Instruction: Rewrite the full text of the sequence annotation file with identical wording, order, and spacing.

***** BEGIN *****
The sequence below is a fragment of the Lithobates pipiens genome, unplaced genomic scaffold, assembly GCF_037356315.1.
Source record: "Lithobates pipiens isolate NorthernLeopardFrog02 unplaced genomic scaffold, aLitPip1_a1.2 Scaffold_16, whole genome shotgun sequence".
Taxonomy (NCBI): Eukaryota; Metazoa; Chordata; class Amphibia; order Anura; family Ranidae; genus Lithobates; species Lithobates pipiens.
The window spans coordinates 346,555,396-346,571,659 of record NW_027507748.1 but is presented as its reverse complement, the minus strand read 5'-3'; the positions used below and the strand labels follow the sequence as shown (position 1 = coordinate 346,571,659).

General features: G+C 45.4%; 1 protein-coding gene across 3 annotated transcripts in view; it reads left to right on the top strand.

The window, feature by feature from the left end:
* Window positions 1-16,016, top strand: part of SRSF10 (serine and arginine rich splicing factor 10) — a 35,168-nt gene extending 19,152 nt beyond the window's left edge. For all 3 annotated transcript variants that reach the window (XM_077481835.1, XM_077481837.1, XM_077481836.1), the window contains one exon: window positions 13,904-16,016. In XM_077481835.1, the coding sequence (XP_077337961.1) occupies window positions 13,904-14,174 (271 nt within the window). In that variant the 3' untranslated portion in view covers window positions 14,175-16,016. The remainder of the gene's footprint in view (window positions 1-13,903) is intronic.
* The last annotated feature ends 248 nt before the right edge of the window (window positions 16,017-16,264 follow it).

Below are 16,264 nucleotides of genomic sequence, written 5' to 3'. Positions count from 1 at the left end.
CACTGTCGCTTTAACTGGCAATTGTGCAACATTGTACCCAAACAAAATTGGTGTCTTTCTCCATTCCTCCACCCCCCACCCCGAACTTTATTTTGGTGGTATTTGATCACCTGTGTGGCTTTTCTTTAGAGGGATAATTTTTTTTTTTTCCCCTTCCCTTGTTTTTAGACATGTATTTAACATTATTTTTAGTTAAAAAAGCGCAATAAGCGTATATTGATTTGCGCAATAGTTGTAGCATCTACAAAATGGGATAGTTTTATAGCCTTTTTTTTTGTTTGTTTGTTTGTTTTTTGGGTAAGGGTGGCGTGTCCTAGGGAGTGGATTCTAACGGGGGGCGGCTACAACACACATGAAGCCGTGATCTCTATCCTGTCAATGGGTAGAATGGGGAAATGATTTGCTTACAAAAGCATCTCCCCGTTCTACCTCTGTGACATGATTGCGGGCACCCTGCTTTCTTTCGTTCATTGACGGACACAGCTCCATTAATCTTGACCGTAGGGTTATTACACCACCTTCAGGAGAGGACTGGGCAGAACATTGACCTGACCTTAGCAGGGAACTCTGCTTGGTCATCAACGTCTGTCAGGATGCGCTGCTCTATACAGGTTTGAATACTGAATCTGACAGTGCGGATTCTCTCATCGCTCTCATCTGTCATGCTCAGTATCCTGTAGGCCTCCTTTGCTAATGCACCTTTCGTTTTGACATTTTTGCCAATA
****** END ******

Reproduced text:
The sequence below is a fragment of the Lithobates pipiens genome, unplaced genomic scaffold, assembly GCF_037356315.1.
Source record: "Lithobates pipiens isolate NorthernLeopardFrog02 unplaced genomic scaffold, aLitPip1_a1.2 Scaffold_16, whole genome shotgun sequence".
Taxonomy (NCBI): Eukaryota; Metazoa; Chordata; class Amphibia; order Anura; family Ranidae; genus Lithobates; species Lithobates pipiens.
The window spans coordinates 346,555,396-346,571,659 of record NW_027507748.1 but is presented as its reverse complement, the minus strand read 5'-3'; the positions used below and the strand labels follow the sequence as shown (position 1 = coordinate 346,571,659).

General features: G+C 45.4%; 1 protein-coding gene across 3 annotated transcripts in view; it reads left to right on the top strand.

The window, feature by feature from the left end:
* Window positions 1-16,016, top strand: part of SRSF10 (serine and arginine rich splicing factor 10) — a 35,168-nt gene extending 19,152 nt beyond the window's left edge. For all 3 annotated transcript variants that reach the window (XM_077481835.1, XM_077481837.1, XM_077481836.1), the window contains one exon: window positions 13,904-16,016. In XM_077481835.1, the coding sequence (XP_077337961.1) occupies window positions 13,904-14,174 (271 nt within the window). In that variant the 3' untranslated portion in view covers window positions 14,175-16,016. The remainder of the gene's footprint in view (window positions 1-13,903) is intronic.
* The last annotated feature ends 248 nt before the right edge of the window (window positions 16,017-16,264 follow it).

Below are 16,264 nucleotides of genomic sequence, written 5' to 3'. Positions count from 1 at the left end.
CACTGTCGCTTTAACTGGCAATTGTGCAACATTGTACCCAAACAAAATTGGTGTCTTTCTCCATTCCTCCACCCCCCACCCCGAACTTTATTTTGGTGGTATTTGATCACCTGTGTGGCTTTTCTTTAGAGGGATAATTTTTTTTTTTTCCCCTTCCCTTGTTTTTAGACATGTATTTAACATTATTTTTAGTTAAAAAAGCGCAATAAGCGTATATTGATTTGCGCAATAGTTGTAGCATCTACAAAATGGGATAGTTTTATAGCCTTTTTTTTTGTTTGTTTGTTTGTTTTTTGGGTAAGGGTGGCGTGTCCTAGGGAGTGGATTCTAACGGGGGGCGGCTACAACACACATGAAGCCGTGATCTCTATCCTGTCAATGGGTAGAATGGGGAAATGATTTGCTTACAAAAGCATCTCCCCGTTCTACCTCTGTGACATGATTGCGGGCACCCTGCTTTCTTTCGTTCATTGACGGACACAGCTCCATTAATCTTGACCGTAGGGTTATTACACCACCTTCAGGAGAGGACTGGGCAGAACATTGACCTGACCTTAGCAGGGAACTCTGCTTGGTCATCAACGTCTGTCAGGATGCGCTGCTCTATACAGGTTTGAATACTGAATCTGACAGTGCGGATTCTCTCATCGCTCTCATCTGTCATGCTCAGTATCCTGTAGGCCTCCTTTGCTAATGCACCTTTCGTTTTGACATTTTTGCCAATA